3 New Sightings Confirm Ogopogo Lake Monster in British Columbia
Canada’s legendary lake monster Ogopogo was allegedly spotted last month in British Columbia’s Okanagan Lake. Video footage appears to show a large creature breaching the water’s surface, while a still image purports to show the creature’s head.
Like most cryptozoological footage, the video captured by two local men, and later published by local and international news sources, is shaky and difficult to make out — that’s why we’re taking this claim with a grain of salt. But looking at the footage, there are certainly some interesting anomalies.
According to witnesses David and Keith Halbauer, a serpentine creature estimated to be about 40-feet long was spotted off the water’s edge near Bear Creek Provincial Park in Kelowna, BC. In an interview posted on Canadian broadcast website GlobalNews, the brothers claimed to have noticed the creature while camping by the shore.
Skeptics have written off the men’s sighting as simply a rogue wave, but the Halbauer brothers say they know what they saw.
“When you’re sitting on the beach on a sunny day, you don’t expect to see a dinosaur coming out of the water,” said David Halbauer.
Shortly after spotting the creature in the water, the brothers said they noticed a large wake wash ashore from the animal’s breach. Convinced they witnessed Ogopogo, the two shared their story with locals, including the area’s foremost expert on the cryptid, legend hunter Bill Steciuk.
Steciuk has created an entire website devoted to the documentation of Ogopogo sightings, firsthand testimony, and lore surrounding the creature’s history.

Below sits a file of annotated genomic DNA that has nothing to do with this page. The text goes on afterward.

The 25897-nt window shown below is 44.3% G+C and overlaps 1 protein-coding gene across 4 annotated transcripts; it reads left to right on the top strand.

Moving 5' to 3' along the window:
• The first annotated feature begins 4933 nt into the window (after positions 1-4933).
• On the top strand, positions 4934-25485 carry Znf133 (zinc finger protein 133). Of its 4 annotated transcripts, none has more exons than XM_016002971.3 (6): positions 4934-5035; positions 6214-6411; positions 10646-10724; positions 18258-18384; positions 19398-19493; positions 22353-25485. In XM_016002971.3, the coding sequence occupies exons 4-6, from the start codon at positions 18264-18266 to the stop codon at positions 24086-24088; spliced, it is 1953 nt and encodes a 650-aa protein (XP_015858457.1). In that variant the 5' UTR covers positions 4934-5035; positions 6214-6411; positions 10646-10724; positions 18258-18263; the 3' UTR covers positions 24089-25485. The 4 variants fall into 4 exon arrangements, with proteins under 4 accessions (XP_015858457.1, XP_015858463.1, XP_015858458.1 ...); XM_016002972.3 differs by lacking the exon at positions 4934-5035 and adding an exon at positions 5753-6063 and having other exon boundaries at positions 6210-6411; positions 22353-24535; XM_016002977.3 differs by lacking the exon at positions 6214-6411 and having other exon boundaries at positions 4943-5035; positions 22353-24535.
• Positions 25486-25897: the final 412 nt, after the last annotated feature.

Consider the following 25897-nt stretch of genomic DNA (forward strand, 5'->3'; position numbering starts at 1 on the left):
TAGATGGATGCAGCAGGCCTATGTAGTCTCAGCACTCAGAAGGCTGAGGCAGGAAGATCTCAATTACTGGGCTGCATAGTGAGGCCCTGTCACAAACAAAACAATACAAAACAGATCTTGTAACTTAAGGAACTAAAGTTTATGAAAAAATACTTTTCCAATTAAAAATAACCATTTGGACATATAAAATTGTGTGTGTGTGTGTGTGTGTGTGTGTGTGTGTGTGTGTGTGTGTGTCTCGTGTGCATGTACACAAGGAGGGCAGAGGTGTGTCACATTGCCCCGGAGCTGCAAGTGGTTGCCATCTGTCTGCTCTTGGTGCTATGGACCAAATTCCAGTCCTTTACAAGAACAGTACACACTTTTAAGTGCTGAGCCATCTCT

The legend of the Canadian lake creature has circulated for centuries, dating as far back as the 1700s. Known as N’ha-a-itk, meaning “snake of the water” or “water demon,” natives would offer the sacrifice of a small animal to the creature before crossing the lake.
According to experts, if the Ogopogo was the survivor of some prehistoric species, chances are it could be Basilosaurus cetoides, a type of whale existing some 35 million years ago during the Cenozoic era. Reports of Ogopogo appearing “loglike” match the shape and size of this early whale.
Shortly after the Halbauer’s sighting, two more sightings were reported in Kelowna sparking excitement among the town’s believers, notably Steciuk, who said adamantly, “there’s a species in this lake, there’s absolutely no question!”
Steciuk says he first began investigating the lake creature in 1978, while he was driving across a bridge into Kelowna. He says he looked down toward the water, noticing three humps as well as the creature’s head protruding from the water. Steciuk said he had time to pull over, put on his hazards, and peer down at the creature floating in the water — from then on, he was a believer.
The Ogopogo falls into one of the more believable classes of cryptids, as there have been a number of lakes around the world purporting to have their own lake monsters. Aquatic cryptids with precedent based on species from prehistoric epochs seem viable compared to some of the more fantastic ones. Could the Ogopogo, Loch Ness Monster, and other lake creatures be the product of prehistoric ancestors that survived millions of years unbeknownst to us?
For more on the fascinating history of lake monsters around the world watch this episode of Arthur C. Clarke’s Mysterious World: